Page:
Big Bird says "So long" to Big Brother

The Children's Television Workshop lost its government funding in 1981; but was supplemented by grants.

In 1998, the producers of Sesame Street, Sesame Workshop (formerly Children's Television Workshop) opened their brand to corporate sponsorships and product licensing. By 2004, 68% of their annual revenue came from this. Their TV episodes are syndicated worldwide and have been running for 48 seasons so far. If you think that this long running childrens' media brand will be hurt by government cutting of public broadcast funding, sadly you are mistaken about how large this franchise really is.

In 2005, their annual revenue grew 4% to $96m and that was due to international licensing.
Sesame Street on HBO is why you won't find the show running on Netflix or Amazon Prime.
Sesame Workshop: Funding by Source, 2015

Non-profit status does not mean you don't rake in millions of dollars in revenues; it simply means how you run the organization and its tax liability is different than a for-profit one.

I can see the financial rationale behind cutting government support of "public" broadcasting, as purely a budgetary numbers game. 

Sesame Workshop has both non-profit and for-profit subsidiaries. It has built a very successful business model from an initial $8 million investment (this is how Sesame Street got created) to the more than $120m in assets the production company owns today. It is likely that Sesame Workshop will be unaffected by any measure of government cuts to public broadcasting.

Did you know that in the City of Portland, Oregon, there's an arts tax and funding comes out of the pockets of its adult residents earning more than $1,000 per year. The city tax benefits everyone who visits Portland's downtown area with all the public art displays.

Read more:
Sesame Workshop financials
Public Broadcasting Act of 1967
Children's Television Workshop Origins
Trump's Proposed Cuts of Funding For Arts, Humanities And Public Media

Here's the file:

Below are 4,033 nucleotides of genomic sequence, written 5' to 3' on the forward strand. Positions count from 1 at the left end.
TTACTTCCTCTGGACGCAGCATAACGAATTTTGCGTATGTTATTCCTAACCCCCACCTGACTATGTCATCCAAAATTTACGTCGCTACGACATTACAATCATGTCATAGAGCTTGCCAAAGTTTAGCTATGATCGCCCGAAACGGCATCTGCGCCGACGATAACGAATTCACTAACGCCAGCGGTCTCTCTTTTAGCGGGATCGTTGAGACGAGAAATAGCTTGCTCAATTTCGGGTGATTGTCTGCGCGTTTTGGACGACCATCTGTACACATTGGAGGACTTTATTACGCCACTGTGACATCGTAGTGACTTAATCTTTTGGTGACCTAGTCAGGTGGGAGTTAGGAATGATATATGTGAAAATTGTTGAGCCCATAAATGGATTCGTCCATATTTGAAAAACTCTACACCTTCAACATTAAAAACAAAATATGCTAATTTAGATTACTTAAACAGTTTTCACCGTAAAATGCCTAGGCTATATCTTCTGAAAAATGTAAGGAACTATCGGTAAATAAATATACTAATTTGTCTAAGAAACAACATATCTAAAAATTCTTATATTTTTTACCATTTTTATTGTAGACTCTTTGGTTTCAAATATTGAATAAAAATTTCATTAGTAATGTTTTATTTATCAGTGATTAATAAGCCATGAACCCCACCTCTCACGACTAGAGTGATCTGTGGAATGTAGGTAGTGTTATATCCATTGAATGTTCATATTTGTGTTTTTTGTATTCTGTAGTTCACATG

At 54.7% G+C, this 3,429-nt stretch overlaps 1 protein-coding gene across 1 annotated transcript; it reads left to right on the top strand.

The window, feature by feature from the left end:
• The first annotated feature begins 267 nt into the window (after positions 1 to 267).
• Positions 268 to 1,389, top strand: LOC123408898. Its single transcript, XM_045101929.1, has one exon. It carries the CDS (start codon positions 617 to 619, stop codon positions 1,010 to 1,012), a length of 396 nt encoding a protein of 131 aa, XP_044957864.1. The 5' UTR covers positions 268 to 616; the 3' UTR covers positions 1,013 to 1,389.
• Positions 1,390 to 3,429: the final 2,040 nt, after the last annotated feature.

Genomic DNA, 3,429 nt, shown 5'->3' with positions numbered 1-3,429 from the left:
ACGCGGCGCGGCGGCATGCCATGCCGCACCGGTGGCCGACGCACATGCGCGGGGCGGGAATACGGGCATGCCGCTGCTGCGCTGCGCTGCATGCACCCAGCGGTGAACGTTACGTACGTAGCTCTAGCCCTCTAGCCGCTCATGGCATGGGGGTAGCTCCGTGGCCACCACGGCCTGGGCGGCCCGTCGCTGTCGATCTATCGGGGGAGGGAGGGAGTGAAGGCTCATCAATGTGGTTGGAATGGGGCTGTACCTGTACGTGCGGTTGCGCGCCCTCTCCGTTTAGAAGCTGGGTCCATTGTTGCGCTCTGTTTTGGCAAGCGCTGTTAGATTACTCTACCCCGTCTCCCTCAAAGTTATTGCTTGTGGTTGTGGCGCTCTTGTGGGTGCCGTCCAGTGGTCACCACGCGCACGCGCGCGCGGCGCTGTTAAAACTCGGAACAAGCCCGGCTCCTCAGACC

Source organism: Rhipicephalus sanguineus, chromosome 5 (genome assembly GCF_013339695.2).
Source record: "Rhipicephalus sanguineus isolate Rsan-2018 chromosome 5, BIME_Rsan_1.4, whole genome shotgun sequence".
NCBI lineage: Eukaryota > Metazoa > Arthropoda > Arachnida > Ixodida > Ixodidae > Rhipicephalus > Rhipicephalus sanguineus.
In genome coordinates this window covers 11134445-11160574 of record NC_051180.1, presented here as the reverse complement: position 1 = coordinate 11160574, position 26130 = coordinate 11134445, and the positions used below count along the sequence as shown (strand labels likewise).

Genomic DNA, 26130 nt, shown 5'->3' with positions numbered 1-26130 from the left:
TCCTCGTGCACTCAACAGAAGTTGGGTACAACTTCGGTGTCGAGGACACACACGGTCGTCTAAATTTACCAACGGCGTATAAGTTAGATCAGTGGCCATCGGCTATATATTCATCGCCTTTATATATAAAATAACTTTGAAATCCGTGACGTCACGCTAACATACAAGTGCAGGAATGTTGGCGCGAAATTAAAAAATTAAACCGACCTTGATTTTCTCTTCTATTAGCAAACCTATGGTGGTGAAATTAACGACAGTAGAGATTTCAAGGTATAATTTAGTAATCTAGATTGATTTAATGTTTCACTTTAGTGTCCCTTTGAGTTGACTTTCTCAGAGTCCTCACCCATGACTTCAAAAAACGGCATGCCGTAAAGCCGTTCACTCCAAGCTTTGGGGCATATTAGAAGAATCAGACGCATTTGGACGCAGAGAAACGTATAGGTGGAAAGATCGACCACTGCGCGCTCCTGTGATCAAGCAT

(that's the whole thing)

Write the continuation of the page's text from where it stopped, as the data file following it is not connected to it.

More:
A public transit commuter's podcast recommendations

Five years ago I acquiesced and got a smartphone, upgrading from nearly a decade of using an old flip phone whose only purpose was to send and receive calls. Anyhow, fast forward to today. The smartphone is also a media player, calendar, ebook/RSS reader, fitness logger, camera, video recorder, stopwatch, etc. 

On a typical commute into downtown Portland, an activity that typically eats up to two hours per day, I could catch up on some Z's, listen to music, something else relaxing, or learn something new via podcasts. Apple's Podcast app is one of the best default installed apps I have used.

I get burned out on genres and I almost never listen to the same podcast episode twice, unless I happened to have fallen asleep and forgot what happened in the podcast. These are sorted in order of what you should listen to first before the others. Not everyone that I admire from their non-radio works is good at both podcast scripting for audio listeners and are a good podcast host. These are just suggestions of what I think make for pretty good commuter listening.


Short podcasts (<30 minutes per episode):

  • Planet Money

Longer podcasts (>30 minutes per episode):

  • Freakonomics Radio
  • How I Built This
  • This American Life
  • Agent Marketing Syndicate (for real estate but mostly business)
  • The Tim Ferriss Show (mostly business and life-hacking topics)
  • The Art of Manliness (really funny if you are a woman listening to this)
  • The Moth
  • S-Town (crime investigative reporting)
  • Crimetown (crime investigative reporting)
Fiction / Fantasy / SciFi

Short podcasts (<30 minutes per episode):

  • MarsCorp
  • The Bright Sessions
  • Lore (by Aaron Mahnke)
  • Darkest Night
  • The Deep Vault
  • Welcome to Night Vale
  • Terms
  • Star Trek: Lost Enterprise

Longer podcasts (>30 minutes per episode):
  • Star Trek: Outpost
  • The Penumbra Podcast
  • The Leviathan Chronicles
  • The Cleansed
  • Archive 81
  • The Dark Tome
  • The Bunker
  • Drabblecast Audio Fiction
  • Clarksworld Magazine
  • Lightspeed Magazine
  • The Black Tapes / Tanis / Rabbits